- Dan Bishop's departure was later followed by Jim Kovitz decision to not run again as Trustee. Perhaps this was another sign that the Murphy, Rogers, Harris regime was in its death-throes. I have great respect for Jim Kovitz, who, as trustee attempted to get costs under control by proposing that part-time trustees give up their health-care benefits. It fell on apparently deaf ears even though his reasoning was sound – it's a part-time job that requires you show up at a meeting every two months...why should the people pay for their health care? Jim Kovitz seems like exactly the type of person needed on the Brighton Township Board and it is a shame that he sought to disassociate himself by not running again. Anyway, it seems to me that the departures of Bishop and Kovitz were a direct result of dissatisfaction with how things run at the Brighton Township Hall. It's too bad that bad people tend to push good people away, and I believe that's what Murphy, Rogers, and lawyer Harris have been doing. They are the one's that need to go, not good people like Jim Kovitz.
The Private Developer Tax Evasion on State Police Post Problem
- Around 2009, Tom Murphy participated in a calculated fraud assisting a property developer, Bruce Dietz, in evading property taxes on a private, for-profit, rental property built on public land. The fraudulent pretense was that running Mr. Dietz lease payments from the State Police through township money-laundering accounts “somehow” transforms Mr. Dietz private rental property into a public, tax-exempt property. In fact, the private building was financed by Mr. Dietz and he receives all the rents – for this reason he is the owner and subject to taxation on both the building itself, and the public land he gained for $1 per year. To-date, the people of Michigan have been deprived of property taxes on the public land for the years 2011, when Mr. Dietz gained control of the land, and 2012. The township also appears to be setting up evasion of taxes on the building, which was constructed this year, and will be subject to taxes based on percentage of completion on December 31, 2012. Estimated tax fraud to date: $30,000. Possible plan for future tax fraud: $40,000 per year.
- There are many other problems at the township hall which can broadly be described as abuses of the legal process and public trust. In spring of 2010 Brighton Township created a form called “land use permit” and began demanding $75 and information from property owners about how they intend to use their land. This process is little more than a shakedown because they failed to go through the process to lawfully pass an ordinance for their demands. These are apparently the types of people who think they are above the law, who think they can just start demanding monies from the people by creating a form, and who think that nobody will notice. These are not trustworthy people, and if I am elected Supervisor, you can be sure that those who have paid this fee will receive refunds, and the legal process of public notice and Board votes will be followed for any fees which are actually in the interests of the residents of the township (not the desire of Board members to generate revenues).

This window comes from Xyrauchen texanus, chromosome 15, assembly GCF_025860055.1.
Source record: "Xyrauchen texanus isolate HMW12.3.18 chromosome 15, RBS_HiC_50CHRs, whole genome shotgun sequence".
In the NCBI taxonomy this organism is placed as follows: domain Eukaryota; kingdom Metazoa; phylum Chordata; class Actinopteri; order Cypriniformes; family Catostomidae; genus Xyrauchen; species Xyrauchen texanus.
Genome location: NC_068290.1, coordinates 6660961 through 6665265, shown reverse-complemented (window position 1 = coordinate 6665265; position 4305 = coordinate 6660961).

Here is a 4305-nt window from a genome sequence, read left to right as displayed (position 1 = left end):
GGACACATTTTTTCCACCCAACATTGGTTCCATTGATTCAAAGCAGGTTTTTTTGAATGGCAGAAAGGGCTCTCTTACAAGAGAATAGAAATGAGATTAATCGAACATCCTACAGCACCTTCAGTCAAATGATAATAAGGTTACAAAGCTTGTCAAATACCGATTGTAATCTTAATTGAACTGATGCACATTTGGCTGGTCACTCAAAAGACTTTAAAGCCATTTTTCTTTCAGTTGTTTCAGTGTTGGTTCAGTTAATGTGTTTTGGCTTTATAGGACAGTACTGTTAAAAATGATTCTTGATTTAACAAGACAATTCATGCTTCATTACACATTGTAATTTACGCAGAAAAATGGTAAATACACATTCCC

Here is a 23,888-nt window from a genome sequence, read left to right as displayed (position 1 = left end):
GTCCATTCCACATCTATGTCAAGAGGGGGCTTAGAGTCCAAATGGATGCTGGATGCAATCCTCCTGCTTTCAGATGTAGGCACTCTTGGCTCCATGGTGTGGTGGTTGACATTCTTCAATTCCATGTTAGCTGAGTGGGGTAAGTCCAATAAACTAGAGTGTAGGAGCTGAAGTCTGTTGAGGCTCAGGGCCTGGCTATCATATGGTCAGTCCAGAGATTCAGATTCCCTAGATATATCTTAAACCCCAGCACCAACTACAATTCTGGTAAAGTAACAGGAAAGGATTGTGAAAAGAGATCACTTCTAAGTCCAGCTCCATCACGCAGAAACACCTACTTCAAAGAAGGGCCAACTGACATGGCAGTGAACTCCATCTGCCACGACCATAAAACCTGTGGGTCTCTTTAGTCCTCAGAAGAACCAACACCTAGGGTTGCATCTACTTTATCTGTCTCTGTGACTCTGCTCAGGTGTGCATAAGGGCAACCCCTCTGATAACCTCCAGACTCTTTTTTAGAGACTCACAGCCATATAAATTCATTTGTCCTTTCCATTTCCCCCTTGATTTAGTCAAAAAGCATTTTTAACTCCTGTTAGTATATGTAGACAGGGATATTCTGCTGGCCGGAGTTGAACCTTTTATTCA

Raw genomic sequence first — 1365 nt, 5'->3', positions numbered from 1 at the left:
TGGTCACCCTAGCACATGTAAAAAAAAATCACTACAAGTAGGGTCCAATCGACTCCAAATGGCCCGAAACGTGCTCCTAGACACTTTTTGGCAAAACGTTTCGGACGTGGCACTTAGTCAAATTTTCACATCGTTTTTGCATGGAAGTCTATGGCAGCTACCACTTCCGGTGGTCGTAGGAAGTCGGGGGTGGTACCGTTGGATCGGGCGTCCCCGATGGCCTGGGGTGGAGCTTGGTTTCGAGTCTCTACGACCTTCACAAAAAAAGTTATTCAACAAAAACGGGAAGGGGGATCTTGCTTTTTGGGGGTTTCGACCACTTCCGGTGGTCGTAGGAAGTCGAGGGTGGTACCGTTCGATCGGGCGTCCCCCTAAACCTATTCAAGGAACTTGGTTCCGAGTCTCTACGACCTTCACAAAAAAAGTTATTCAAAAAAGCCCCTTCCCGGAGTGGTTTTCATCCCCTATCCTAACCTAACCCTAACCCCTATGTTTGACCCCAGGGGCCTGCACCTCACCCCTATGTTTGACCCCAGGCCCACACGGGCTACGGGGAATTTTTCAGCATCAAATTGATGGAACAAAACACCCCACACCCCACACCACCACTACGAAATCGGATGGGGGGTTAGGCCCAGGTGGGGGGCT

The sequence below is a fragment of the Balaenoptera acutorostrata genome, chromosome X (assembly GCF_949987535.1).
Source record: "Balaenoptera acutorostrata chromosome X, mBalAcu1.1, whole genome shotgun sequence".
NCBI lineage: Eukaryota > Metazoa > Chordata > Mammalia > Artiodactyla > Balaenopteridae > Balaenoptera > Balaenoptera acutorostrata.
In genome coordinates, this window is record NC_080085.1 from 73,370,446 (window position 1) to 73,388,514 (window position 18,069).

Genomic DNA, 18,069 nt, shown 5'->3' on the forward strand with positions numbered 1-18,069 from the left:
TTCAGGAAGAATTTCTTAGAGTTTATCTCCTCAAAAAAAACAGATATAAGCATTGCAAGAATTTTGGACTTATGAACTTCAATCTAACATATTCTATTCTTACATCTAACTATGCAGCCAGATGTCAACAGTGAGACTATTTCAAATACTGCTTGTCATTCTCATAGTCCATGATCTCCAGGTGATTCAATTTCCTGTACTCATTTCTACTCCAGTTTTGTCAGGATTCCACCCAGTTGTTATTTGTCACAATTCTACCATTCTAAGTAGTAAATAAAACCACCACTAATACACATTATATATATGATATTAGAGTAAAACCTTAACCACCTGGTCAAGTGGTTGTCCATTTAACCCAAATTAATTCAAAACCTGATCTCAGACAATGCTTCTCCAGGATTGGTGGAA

- The unlawful sewer dealings break-down as follows: $1,012,000 questionable land transaction, $2,180,000 in unlawful capital charge extractions, and $700,000 in unlawful excess interest rate charges since 2005 bond refinancing. This is a total of nearly $4,000,000 in questionable charges to-date, and as the billings continue unabated, the number continues to grow. Recently, the township treasurer, Lana Theis, took great pains in a board meeting to mislead an auditor into saying the Sewer problem (the unfunded liability) “is getting better”. It was an amazing moment – apparently in Ms. Theis's view, as long as the capital charge continues to increase “things are getting better”. Missing from her understanding is that the money comes from somewhere, namely the bank accounts of sewer users in Brighton Township. In this twisted view of the world, the definition of things getting better is equivalent to more money being billed to township sewer users. In the apparent view of the township treasurer things would be even better if the capital charge were raised even higher ! I don't believe Ms. Theis understands that the capital charge is an unlawful fee, nor do I believe she cares – however, if the Brighton Township Treasurer doesn't understand that higher capital charge revenues, while bolstering accounts under her control, actually have equivalent reductions in the bank accounts of township residents, we've all got a problem. That type of “thinking” will be less likely to thrive at the township hall if the people elect me as Twp. Supervisor, and Mike Palmer as Trustee.
The types of problems described in this letter do not happen in a vacuum. They are reflections of the characters of the people in charge at the township hall. I would encourage all residents to ask questions about these issues at the township hall – the best way to know whether you are dealing with trustworthy people is to challenge them directly and personally. I hope you have better luck getting credible answers than I have.
Please consider the issues and consider electing me, John Ewing, as Brighton Township Supervisor.